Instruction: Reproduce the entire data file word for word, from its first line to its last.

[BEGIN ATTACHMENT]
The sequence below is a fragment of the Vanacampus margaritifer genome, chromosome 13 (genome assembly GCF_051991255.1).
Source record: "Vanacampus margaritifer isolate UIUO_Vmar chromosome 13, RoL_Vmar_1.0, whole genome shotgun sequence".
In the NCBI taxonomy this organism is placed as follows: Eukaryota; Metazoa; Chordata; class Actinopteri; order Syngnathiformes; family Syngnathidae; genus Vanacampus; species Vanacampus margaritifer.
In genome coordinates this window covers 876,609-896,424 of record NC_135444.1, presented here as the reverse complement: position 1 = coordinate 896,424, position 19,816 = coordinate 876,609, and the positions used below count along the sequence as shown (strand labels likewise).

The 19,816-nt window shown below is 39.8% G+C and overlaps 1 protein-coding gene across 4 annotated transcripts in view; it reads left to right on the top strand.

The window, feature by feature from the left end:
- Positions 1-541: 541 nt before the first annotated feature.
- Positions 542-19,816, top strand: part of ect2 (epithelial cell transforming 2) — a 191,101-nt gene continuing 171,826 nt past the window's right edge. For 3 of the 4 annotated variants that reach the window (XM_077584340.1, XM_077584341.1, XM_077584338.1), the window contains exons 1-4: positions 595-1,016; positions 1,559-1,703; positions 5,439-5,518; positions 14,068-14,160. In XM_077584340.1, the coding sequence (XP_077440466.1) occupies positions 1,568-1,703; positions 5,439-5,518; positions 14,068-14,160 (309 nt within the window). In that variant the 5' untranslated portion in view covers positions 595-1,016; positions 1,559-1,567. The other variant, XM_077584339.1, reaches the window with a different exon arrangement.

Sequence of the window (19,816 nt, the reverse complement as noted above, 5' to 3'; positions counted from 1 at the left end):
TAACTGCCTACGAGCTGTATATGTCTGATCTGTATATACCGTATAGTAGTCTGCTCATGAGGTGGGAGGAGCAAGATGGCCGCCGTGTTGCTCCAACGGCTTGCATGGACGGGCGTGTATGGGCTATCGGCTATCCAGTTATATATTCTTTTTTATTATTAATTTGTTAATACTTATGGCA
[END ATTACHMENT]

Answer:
The sequence below is a fragment of the Vanacampus margaritifer genome, chromosome 13 (genome assembly GCF_051991255.1).
Source record: "Vanacampus margaritifer isolate UIUO_Vmar chromosome 13, RoL_Vmar_1.0, whole genome shotgun sequence".
In the NCBI taxonomy this organism is placed as follows: Eukaryota; Metazoa; Chordata; class Actinopteri; order Syngnathiformes; family Syngnathidae; genus Vanacampus; species Vanacampus margaritifer.
In genome coordinates this window covers 876,609-896,424 of record NC_135444.1, presented here as the reverse complement: position 1 = coordinate 896,424, position 19,816 = coordinate 876,609, and the positions used below count along the sequence as shown (strand labels likewise).

The 19,816-nt window shown below is 39.8% G+C and overlaps 1 protein-coding gene across 4 annotated transcripts in view; it reads left to right on the top strand.

The window, feature by feature from the left end:
- Positions 1-541: 541 nt before the first annotated feature.
- Positions 542-19,816, top strand: part of ect2 (epithelial cell transforming 2) — a 191,101-nt gene continuing 171,826 nt past the window's right edge. For 3 of the 4 annotated variants that reach the window (XM_077584340.1, XM_077584341.1, XM_077584338.1), the window contains exons 1-4: positions 595-1,016; positions 1,559-1,703; positions 5,439-5,518; positions 14,068-14,160. In XM_077584340.1, the coding sequence (XP_077440466.1) occupies positions 1,568-1,703; positions 5,439-5,518; positions 14,068-14,160 (309 nt within the window). In that variant the 5' untranslated portion in view covers positions 595-1,016; positions 1,559-1,567. The other variant, XM_077584339.1, reaches the window with a different exon arrangement.

Sequence of the window (19,816 nt, the reverse complement as noted above, 5' to 3'; positions counted from 1 at the left end):
TAACTGCCTACGAGCTGTATATGTCTGATCTGTATATACCGTATAGTAGTCTGCTCATGAGGTGGGAGGAGCAAGATGGCCGCCGTGTTGCTCCAACGGCTTGCATGGACGGGCGTGTATGGGCTATCGGCTATCCAGTTATATATTCTTTTTTATTATTAATTTGTTAATACTTATGGCA